Bylaws and Articles of Incorporation


Every church should have Bylaws and Articles of Incorporation.  If you are an administrative leader in your church, do you know where to find a copy of your Bylaws and Articles of Incorporation?  Last week a church called looking for models as they could not locate their Bylaws.  This winter may be a good time to review your church legal documents.

The model documents for the US are available here. These models should be used for review but ultimately, legal counsel should be involved in any rewriting of your Bylaws or Articles of Incorporation.

As we serve our churches, take the time to review your legal documents.  In case there is an issue, you want to be sure that you have your legal papers in order.  It may also be time to scan those old documents so you have a digital copy. 

Of course we would prefer to talk about ministering to people and new ministry opportunities but there is probably a person in your leadership who has the gift of administration and is good with details who would be willing to take the time to thoroughly review your legal documents and compare them to these models.

 Do you know where your Bylaws and Articles of Incorporation are located? Do you regularly review these every few years?  What have you done at your church to be sure this happens?

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Good subject for discussion.  Permit me to add a few thoughts.

It is important to distinguish between Articles of Incorporation (aka "Articles") and Bylaws.  In fact, there is more that is different between the two than the same.  Articles of Incorporation are the church corporation's "constitution" (analogize to the US Constitution).  Though typically short, they have key provisions in them that will be incredibly important if "push comes to shove" in a church (eg., church split).  Almost always, the Articles of Incorporation can NOT be changed without a certain percentage of consent by the church (corporation) members.

Bylaws are (usually) merely a set of housekeeping rules created by the board of directors (BOD, aka council) (analogize to a set of statutes passed by Congress).  In a very real sense, Bylaws are of really no greater "power" than any other resolution (like a Statute) passed by the BOD (council) because the Bylaws (usually) can, unlike Articles of Incorporation, be changed by the BOD (council) whenever it wants to change them, without consent from the church's members.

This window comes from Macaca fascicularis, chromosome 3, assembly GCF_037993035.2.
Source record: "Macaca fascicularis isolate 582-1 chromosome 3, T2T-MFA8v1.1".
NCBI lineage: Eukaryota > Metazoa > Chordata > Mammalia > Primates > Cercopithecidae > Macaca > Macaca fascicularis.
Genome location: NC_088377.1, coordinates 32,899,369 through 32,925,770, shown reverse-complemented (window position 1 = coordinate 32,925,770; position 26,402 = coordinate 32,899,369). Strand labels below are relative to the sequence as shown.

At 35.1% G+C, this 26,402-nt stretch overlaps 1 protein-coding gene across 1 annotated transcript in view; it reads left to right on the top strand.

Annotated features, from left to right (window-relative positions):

This lead post says "legal counsel should be involved in any rewriting of your bylaws or articles of incorporation."  Absolutely.  Especially as to Articles of Incorporation (not so much Bylaws; maybe not at all).  Legal counsel is not legally required of course, but badly drafted (including "under drafted") Articles of Incorporation can result in a nightmare if division occurs in a church.  The issues involved can be complicated, involving sometimes a tricky interplay between CRC Church Order and your state's law concerning non-profit corporations.

I would also emphasize the denomination's suggested Articles of Incorporation are just "suggested."  They don't necessarily take your state's laws into account.  And you may not agree with some of the key provisions in the model CRC form.

It is also important to know that not all lawyers are "good at doing this."  In fact, relatively few lawyers have extensive experience with non-profit corporation law.  And only a relatively few among those have experience with the particularities of CRC church order and tradition.

Finally, I would suggest this: while a periodic review of Articles of Incorporation may be good, amending the Articles of Incorporation is not a simple thing to do (for a number of reasons). It is not likely that your church will ever amend its Articles of Incorportion. And if Synod puts out a "new model Articles of Incorporation," that is not necessarily a reason (or a mandate) for a church to change its Articles. Thus, it is important for churches to get those Articles right the first time.

Great post.  Informative.  Thanks!

Community Builder

What a great post Doug. Thanks for educating the network guide and participants reading this blog. Educating each other through comments will help us serve our churches.

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